Harvard Facilities: The Country Club
The Country Club
In 1882, J. Murray Forbes and a group of his Boston Friends agreed to establish a club where gentlemen could pursue their interest in horse racing. Lawn tennis and a bowling alley would also be available, plus occasional dining and, sporadically, afternoon music for the ladies. The club (named after a social club that Forbes encountered while in Shanghai), was not formed with any thought of the Old Scottish links game.
America's first country club is still the site today for
In the Brookline countryside, these men found a site of approximately 100 acres that included the Clyde Park Hotel and a racetrack. The property was rented for five years then purchased by the 400 members, who decided that the pleasures of their sporting club were worth the 5 ½ mile trip from Beacon Hill.
In 1892, Florence Boit, returning from a visit to France, brought back golf sticks and several golf balls. Three members of The Country Club (TCC) tried out the new sport, became immediate converts, and that autumn requested that the club’s executive committee appropriate $50 for the laying out of six holes on the Clyde park grounds. The following spring, an exhibition was presented in order to interest other members in golf. Members were quickly fascinated by the sport and ten sets of clubs were immediately ordered. The club’s first championship was played in 1893, with H.C. Leeds winning the 18-hole competition (three times around on the course) with a score of 109.
Interest in the game was so strong that three holes were added and, in 1894 Scottish golf professional Willie Campbell was hired to come to America and teach the game to TCC’s members. Campbell, who helped redesign the course, suggested that a herd of sheep be purchased to serve as a low cost grounds maintenance crew. Also in 1894, The Country Club joined with four other clubs to form the golfing organization that became the USGA.
In 1899, the TCC course was expanded to 18 holes, which did not please all members, for animosity was growing between the equestrians and golfers. Riders, irritated by the now-constant danger of being struck by golf balls, took their revenge by leaving the horses’ hoof prints on the greens and chasing the maintenance crew around the property.
By 1902, TCC’s layout was considered sufficiently challenging, causing “Golf” magazine to state (vigorously by the then-President Teddy Roosevelt), “The course is a capital test of golf, for a good player will find that he has had use for almost every club in his bag before he has completed the round.” And, walking off the 18th green, “the question that occurs to even the best player is: ‘How on earth did I make such an absurdly bad score? There’s nothing difficult about the links.’ The secret lies largely in the fact that the course is extremely well laid out.”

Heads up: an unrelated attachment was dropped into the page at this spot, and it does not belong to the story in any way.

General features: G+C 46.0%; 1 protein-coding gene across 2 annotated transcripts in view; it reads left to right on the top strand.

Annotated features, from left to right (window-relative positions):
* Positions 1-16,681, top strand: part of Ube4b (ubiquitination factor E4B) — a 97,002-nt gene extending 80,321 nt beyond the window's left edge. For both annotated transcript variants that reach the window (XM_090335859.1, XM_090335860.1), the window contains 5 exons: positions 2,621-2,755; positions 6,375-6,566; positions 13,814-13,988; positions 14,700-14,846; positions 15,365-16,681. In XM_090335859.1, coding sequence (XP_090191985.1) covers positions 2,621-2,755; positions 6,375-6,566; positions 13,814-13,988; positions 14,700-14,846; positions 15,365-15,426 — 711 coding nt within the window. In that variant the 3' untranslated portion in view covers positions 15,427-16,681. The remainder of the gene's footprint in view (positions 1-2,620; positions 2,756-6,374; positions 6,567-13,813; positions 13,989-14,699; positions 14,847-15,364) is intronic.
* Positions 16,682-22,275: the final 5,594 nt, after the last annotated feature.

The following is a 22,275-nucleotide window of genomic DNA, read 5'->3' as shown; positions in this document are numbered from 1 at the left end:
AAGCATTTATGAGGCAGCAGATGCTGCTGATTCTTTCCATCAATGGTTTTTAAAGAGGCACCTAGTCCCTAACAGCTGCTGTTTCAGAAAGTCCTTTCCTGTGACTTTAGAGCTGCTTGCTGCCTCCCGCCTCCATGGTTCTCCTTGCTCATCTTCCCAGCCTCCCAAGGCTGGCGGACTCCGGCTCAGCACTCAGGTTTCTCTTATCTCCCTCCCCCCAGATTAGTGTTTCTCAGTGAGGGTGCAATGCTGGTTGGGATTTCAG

In the fall of 1902, the U.S. Women’s National Championship was played at TCC. The competitors all wore floor-length skirts, which became an even greater inconvenience when saddened by the week’s heavy rain. Genevieve Hocker, who had one drive measured at 193 yards, won the title before a crowd that numbered in the thousands.
An additional nine hole course, named Primrose, was built at The Country Club in 1927, but not until the 1963 Open was the present championship course configuration used. To create a longer, more difficult layout, No.2 was switched from a par 4 to a par 3, and No. 9, 10, and 12 were eliminated in favor of Primrose holes 1 & 2 (combined), 8 and 9. For the 1913 Open, the course measured 6,245 yards, and for the 33rd Ryder Cup, 7,033 yards.
On the current layout, 12 out of 15 holes (minus the three par 3’s) are doglegs. TCC is often described as a ‘second-shot course because the approaches to the small greens are critical. Francis Ouimet, captain of the 1932 U.S. Walker Cup team warned both teams before the competition began, “Gentleman, this is a very subtle-course.”
Golf’s popularity eventually wore down the equestrians, who staged their last race day at The Country Club in 1935. In recognition of the club’s origins, the racetrack remained in place (circling the 1st and 18th fairways) until 1969.
Along with The Ryder Cup, TCC has hosted three Opens, five U.S. Men’s amateurs (1910, 1922, 1934, 1957, 1982), three U.S. Women’s Amateurs (1902, 1941, 1995), the 1953 Junior Girls’ Championship, the 1968 Junior Boys’ Championship, and the 1932 and 1973 Walker Cups, which were both won by the U.S. squads.
The Country Club is set to host the 2013 US Amateur on the 100th anniversary of Francis Ouimet’s US Open victory.
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